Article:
A poor American family holding a “Job Wanted” in the street sign illustrates history of the Great Depression and the New Deal

What’s the history of the Great Depression and the New Deal? Did the New Deal truly solve the problems caused by the Depression?

Howard Zinn analyzes the Great Depression and the New Deal, highlighting the surge in labor unrest and activism. Despite the introduction of social programs, the New Deal ultimately favored elite interests and failed to address racial issues, particularly the ongoing neglect of Black Americans.

Read more to learn more about this historical perspective.

The Great Depression and the New Deal (1929-1939)

Zinn places his history of the Great Depression and the New Deal in the context of the economic and political circumstances of the late ’20s through the ’30s that saw significant shifts in the American labor movement.

The Great Depression

The activity and militancy of the American labor movement tended to fluctuate along with the desperation of workers and the state of the economy. Therefore, the Great Depression—a severe economic downturn that began in 1929 and lasted over a decade—caused labor unrest to skyrocket to an all-time high. For the first several years of the depression, elites in business and government had no clue what to do, leaving the American people to fend for themselves. Communists, socialists, and labor activists organized their communities to support one another, engage in massive, citywide strikes, and pressure elites to make concessions. 

Some activists didn’t coordinate with Black Americans during the depression—they either weren’t interested or worried that doing so would alienate potential white, working-class supporters. The Communists were one of the few groups who made a serious effort to build a cross-racial coalition during this era, secretly helping black laborers organize themselves.

(Shortform note: While the upsurge of union membership and labor action during the Great Depression was sudden, scholars argue it wasn’t spontaneous. Instead, the surge was built on years of smaller scale, long-term organizing work. Even during the comparatively labor-unfriendly 1920s, labor and left activists continued working to organize various workplaces and industries even in the face of setbacks and defeats. This display of commitment built trust between workers and organizers, meaning that once the depression hit and more workers wanted to strike and unionize, they knew who to go to.)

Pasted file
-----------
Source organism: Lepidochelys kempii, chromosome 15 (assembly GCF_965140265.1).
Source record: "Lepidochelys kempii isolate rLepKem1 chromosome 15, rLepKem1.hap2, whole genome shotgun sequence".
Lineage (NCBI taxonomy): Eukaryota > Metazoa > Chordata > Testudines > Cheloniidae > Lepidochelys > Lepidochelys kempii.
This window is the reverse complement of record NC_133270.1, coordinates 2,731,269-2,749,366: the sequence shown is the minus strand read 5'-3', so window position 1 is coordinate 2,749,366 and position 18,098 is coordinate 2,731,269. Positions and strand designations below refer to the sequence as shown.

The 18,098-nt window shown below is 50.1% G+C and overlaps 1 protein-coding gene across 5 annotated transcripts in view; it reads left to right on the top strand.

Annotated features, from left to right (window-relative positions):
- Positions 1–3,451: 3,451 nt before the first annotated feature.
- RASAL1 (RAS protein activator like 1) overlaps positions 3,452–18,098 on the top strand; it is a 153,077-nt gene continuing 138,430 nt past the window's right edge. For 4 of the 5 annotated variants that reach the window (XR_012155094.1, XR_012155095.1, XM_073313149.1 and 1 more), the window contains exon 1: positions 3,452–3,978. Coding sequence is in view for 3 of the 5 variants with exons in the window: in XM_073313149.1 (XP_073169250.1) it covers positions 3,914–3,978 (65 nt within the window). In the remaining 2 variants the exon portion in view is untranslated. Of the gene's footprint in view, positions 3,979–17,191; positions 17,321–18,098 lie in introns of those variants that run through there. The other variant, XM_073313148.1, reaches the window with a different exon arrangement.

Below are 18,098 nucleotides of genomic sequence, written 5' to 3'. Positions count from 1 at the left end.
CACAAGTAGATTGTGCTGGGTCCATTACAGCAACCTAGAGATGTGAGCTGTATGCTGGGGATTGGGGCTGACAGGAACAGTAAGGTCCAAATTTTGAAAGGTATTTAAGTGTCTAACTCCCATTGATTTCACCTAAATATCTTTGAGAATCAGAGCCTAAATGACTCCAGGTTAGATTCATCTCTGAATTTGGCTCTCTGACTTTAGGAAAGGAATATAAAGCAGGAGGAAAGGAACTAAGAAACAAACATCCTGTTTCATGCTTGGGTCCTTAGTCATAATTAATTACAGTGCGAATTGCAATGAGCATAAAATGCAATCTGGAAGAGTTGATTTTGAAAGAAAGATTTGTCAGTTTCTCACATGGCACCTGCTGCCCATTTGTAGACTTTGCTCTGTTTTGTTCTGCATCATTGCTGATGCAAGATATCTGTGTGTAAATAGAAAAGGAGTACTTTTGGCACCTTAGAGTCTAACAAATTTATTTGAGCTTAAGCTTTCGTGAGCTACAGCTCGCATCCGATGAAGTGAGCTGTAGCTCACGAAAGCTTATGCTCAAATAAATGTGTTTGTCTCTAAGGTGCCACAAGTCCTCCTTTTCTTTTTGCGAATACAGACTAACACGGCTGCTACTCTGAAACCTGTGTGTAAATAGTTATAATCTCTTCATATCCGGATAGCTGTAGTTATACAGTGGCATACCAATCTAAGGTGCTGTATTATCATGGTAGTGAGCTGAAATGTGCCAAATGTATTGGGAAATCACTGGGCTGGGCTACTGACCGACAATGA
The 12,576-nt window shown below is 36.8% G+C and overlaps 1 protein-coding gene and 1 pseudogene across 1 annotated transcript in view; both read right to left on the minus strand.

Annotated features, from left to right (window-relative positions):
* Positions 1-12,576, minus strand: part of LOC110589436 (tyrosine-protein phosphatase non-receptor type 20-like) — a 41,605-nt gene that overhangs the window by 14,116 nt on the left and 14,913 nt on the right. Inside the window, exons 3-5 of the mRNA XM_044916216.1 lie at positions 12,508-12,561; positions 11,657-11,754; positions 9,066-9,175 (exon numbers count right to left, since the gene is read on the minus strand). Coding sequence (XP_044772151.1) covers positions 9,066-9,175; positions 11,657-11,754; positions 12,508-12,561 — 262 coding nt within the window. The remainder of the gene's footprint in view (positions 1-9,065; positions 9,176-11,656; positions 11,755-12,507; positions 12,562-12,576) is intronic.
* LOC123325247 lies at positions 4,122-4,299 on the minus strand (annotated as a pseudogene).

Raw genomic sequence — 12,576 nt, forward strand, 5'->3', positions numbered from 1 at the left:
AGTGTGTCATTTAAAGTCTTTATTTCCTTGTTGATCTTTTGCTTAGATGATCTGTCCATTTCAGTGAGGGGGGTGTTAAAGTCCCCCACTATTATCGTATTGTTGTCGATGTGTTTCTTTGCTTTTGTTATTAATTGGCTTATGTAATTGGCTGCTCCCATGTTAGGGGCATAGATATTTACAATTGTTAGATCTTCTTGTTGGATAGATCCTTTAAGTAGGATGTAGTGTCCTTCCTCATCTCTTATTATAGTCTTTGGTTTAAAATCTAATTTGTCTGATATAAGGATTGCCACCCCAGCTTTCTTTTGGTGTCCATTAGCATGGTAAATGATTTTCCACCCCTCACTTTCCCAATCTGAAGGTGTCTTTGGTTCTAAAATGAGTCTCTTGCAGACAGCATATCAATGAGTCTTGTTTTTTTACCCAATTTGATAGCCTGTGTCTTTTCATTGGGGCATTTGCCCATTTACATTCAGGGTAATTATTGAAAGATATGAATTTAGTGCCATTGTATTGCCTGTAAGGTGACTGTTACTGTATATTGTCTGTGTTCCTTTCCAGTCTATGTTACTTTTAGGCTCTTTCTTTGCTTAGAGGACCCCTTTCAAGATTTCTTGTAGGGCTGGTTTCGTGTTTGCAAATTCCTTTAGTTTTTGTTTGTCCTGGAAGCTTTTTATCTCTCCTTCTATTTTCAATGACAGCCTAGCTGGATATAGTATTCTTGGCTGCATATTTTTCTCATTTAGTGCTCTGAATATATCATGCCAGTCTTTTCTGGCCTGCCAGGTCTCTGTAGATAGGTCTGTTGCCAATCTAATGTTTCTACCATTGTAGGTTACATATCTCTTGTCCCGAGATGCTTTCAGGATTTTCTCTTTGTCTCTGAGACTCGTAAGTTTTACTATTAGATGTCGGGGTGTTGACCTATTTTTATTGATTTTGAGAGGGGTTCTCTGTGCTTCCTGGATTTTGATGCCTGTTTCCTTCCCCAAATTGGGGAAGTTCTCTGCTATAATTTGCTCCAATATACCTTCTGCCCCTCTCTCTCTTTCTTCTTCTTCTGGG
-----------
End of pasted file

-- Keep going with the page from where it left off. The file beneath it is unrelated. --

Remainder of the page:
The New Deal

Concessions to the American public came in the form of the New Deal, a series of laws and social programs under President Franklin Delano Roosevelt designed to help the country recover. However, Zinn argues the New Deal was still ultimately a project by and for elites—it shared just enough wealth and power with the American people to prevent all-out rebellion while centralizing power in the federal government via appointee-only bureaucracies. In addition, the New Deal largely ignored the plight of Black Americans—Roosevelt needed the support of Southern segregationists to pass his desired policies, so he didn’t pursue anti-segregation or anti-lynching measures.

For example, the Wagner-Connery Act in 1935 legalized labor unions and formalized the process of labor-management negotiations. This law provided some concessions to labor—employers could no longer fire workers for being union members, for example. However, it also channeled popular energy away from using strikes to cause broad social change and toward internal union politics and negotiating financially beneficial contracts.

(Shortform note: While people today often view the New Deal as a coordinated ideological project, in reality it was much less clearly defined and more based on trial and error. When FDR was first elected in 1932, he didn’t have a clear vision of what the New Deal was—instead, he decided to try a large number of ideas and projects to see what worked and what didn’t. During the first two years of FDR’s presidency, New Deal projects were smaller and generally more financially conservative. It was only in 1935, in the face of growing labor unrest and political pressure, that FDR began to adopt many of the progressive social programs the New Deal is known for today.)

The Great Depression and the New Deal: A People’s History

Elizabeth Whitworth

Elizabeth has a lifelong love of books. She devours nonfiction, especially in the areas of history, theology, and philosophy. A switch to audiobooks has kindled her enjoyment of well-narrated fiction, particularly Victorian and early 20th-century works. She appreciates idea-driven books—and a classic murder mystery now and then. Elizabeth has a blog and is writing a book about the beginning and the end of suffering.

Leave a Reply

Your email address will not be published. Required fields are marked *